I found [Something About a Soldier] an enjoyable performance, full of humor, sympathy and a relish of language. Mr. Harris has resisted the temptation to use his hero simply as a means of flaying the corrupt world. There is no bitterness in his high-spirited book. His attitude of affectionate irony towards Jacob is just right, and an appealing figure emerges.
Some Harris fans may be disappointed to learn that Something About a Soldier is not in the manner of Henry Wiggen, the southpaw narrator of the three previous novels. But if they read with their ears open they will discover that the Wiggen style was only the Harris style in vernacular dress. It may be that Mr. Harris intends to return to Henry, and if he does I am sure that Henry will amuse me. Nevertheless, I feel that Mr. Harris is too good a writer, and too concerned with style, not to know that the moment when one begins to do something easily is the moment for the writer to begin doing something else. (p. 215)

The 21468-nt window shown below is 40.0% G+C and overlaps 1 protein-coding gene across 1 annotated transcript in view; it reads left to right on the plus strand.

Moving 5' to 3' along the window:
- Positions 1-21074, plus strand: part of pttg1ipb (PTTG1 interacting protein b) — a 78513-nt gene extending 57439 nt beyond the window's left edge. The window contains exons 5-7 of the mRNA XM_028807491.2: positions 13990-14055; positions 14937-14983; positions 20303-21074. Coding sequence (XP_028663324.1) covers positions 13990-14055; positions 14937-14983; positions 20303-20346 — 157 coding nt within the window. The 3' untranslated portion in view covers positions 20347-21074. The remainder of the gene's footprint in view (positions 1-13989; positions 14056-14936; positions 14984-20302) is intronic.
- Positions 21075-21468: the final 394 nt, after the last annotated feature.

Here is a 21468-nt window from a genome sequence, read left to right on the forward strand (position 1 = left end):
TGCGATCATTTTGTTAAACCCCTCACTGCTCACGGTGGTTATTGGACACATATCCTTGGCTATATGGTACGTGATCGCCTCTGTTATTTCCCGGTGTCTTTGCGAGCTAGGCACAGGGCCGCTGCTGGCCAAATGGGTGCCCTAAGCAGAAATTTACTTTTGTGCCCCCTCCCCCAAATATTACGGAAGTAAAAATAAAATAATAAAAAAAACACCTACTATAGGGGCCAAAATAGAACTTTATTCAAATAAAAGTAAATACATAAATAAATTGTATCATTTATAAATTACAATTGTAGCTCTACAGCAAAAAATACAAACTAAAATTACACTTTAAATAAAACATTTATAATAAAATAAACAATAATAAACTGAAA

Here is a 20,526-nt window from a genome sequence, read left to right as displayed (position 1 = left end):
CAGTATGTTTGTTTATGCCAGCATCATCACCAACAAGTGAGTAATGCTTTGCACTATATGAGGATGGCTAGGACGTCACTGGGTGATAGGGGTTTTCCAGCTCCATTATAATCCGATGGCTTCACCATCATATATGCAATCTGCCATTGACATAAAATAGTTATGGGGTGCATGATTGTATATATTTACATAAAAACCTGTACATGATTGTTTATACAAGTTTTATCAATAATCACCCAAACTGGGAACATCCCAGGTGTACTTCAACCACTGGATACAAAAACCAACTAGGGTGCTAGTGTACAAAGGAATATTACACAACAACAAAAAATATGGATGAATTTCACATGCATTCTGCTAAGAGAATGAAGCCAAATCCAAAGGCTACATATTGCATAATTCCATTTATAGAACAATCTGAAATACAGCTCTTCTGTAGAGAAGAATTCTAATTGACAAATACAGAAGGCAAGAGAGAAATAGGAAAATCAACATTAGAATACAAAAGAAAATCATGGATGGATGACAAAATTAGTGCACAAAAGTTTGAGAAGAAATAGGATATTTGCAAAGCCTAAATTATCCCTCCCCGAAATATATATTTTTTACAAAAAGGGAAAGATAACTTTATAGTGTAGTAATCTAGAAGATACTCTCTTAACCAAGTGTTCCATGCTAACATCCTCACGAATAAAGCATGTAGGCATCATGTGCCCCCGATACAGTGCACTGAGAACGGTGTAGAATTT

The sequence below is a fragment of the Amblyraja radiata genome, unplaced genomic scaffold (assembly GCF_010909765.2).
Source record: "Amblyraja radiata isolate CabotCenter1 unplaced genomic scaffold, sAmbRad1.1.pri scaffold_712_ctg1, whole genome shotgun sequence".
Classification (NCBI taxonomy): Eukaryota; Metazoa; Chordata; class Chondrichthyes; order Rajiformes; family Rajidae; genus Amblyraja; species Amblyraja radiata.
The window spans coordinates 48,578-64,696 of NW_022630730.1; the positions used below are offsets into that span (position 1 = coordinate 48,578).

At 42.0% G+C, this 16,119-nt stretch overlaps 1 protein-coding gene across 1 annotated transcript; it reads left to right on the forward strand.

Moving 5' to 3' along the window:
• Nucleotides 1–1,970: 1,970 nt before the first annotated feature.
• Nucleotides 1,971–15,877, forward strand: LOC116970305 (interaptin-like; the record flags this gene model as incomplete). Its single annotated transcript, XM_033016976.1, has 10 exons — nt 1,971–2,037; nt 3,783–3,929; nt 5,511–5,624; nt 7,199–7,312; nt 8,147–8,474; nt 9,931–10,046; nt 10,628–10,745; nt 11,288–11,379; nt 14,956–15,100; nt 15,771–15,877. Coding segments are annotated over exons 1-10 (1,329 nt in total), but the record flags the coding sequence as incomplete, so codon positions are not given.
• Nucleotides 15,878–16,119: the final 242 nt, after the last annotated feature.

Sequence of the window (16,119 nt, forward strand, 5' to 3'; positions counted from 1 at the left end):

John P. Sisk, "One Man's Trial," in Commonweal (copyright © 1957 Commonweal Publishing Co., Inc.; reprinted by permission of Commonweal Publishing Co., Inc.), Vol. LXVII, No. 8, November 22, 1957, pp. 214-15.